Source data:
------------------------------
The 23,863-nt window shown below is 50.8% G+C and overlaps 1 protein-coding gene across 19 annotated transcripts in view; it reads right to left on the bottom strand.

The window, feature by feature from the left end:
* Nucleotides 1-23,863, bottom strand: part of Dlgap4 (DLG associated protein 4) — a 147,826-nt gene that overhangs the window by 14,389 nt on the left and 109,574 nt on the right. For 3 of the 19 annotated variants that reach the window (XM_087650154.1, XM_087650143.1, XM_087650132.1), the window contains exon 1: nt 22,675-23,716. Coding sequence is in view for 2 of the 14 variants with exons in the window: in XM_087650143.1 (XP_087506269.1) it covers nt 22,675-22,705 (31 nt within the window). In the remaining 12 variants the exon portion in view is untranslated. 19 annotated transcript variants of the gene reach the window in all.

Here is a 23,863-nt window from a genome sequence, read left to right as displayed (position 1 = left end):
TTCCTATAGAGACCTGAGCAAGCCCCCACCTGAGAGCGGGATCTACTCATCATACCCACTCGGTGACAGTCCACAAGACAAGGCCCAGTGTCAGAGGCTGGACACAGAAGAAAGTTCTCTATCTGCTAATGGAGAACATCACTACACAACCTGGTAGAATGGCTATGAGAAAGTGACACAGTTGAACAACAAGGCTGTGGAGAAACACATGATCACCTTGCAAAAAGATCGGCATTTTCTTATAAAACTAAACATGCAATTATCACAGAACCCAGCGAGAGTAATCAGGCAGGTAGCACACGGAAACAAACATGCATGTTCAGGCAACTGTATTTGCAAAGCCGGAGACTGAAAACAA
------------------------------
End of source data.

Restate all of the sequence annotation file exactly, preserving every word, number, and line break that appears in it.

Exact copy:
The 23,863-nt window shown below is 50.8% G+C and overlaps 1 protein-coding gene across 19 annotated transcripts in view; it reads right to left on the bottom strand.

The window, feature by feature from the left end:
* Nucleotides 1-23,863, bottom strand: part of Dlgap4 (DLG associated protein 4) — a 147,826-nt gene that overhangs the window by 14,389 nt on the left and 109,574 nt on the right. For 3 of the 19 annotated variants that reach the window (XM_087650154.1, XM_087650143.1, XM_087650132.1), the window contains exon 1: nt 22,675-23,716. Coding sequence is in view for 2 of the 14 variants with exons in the window: in XM_087650143.1 (XP_087506269.1) it covers nt 22,675-22,705 (31 nt within the window). In the remaining 12 variants the exon portion in view is untranslated. 19 annotated transcript variants of the gene reach the window in all.

Here is a 23,863-nt window from a genome sequence, read left to right as displayed (position 1 = left end):
TTCCTATAGAGACCTGAGCAAGCCCCCACCTGAGAGCGGGATCTACTCATCATACCCACTCGGTGACAGTCCACAAGACAAGGCCCAGTGTCAGAGGCTGGACACAGAAGAAAGTTCTCTATCTGCTAATGGAGAACATCACTACACAACCTGGTAGAATGGCTATGAGAAAGTGACACAGTTGAACAACAAGGCTGTGGAGAAACACATGATCACCTTGCAAAAAGATCGGCATTTTCTTATAAAACTAAACATGCAATTATCACAGAACCCAGCGAGAGTAATCAGGCAGGTAGCACACGGAAACAAACATGCATGTTCAGGCAACTGTATTTGCAAAGCCGGAGACTGAAAACAA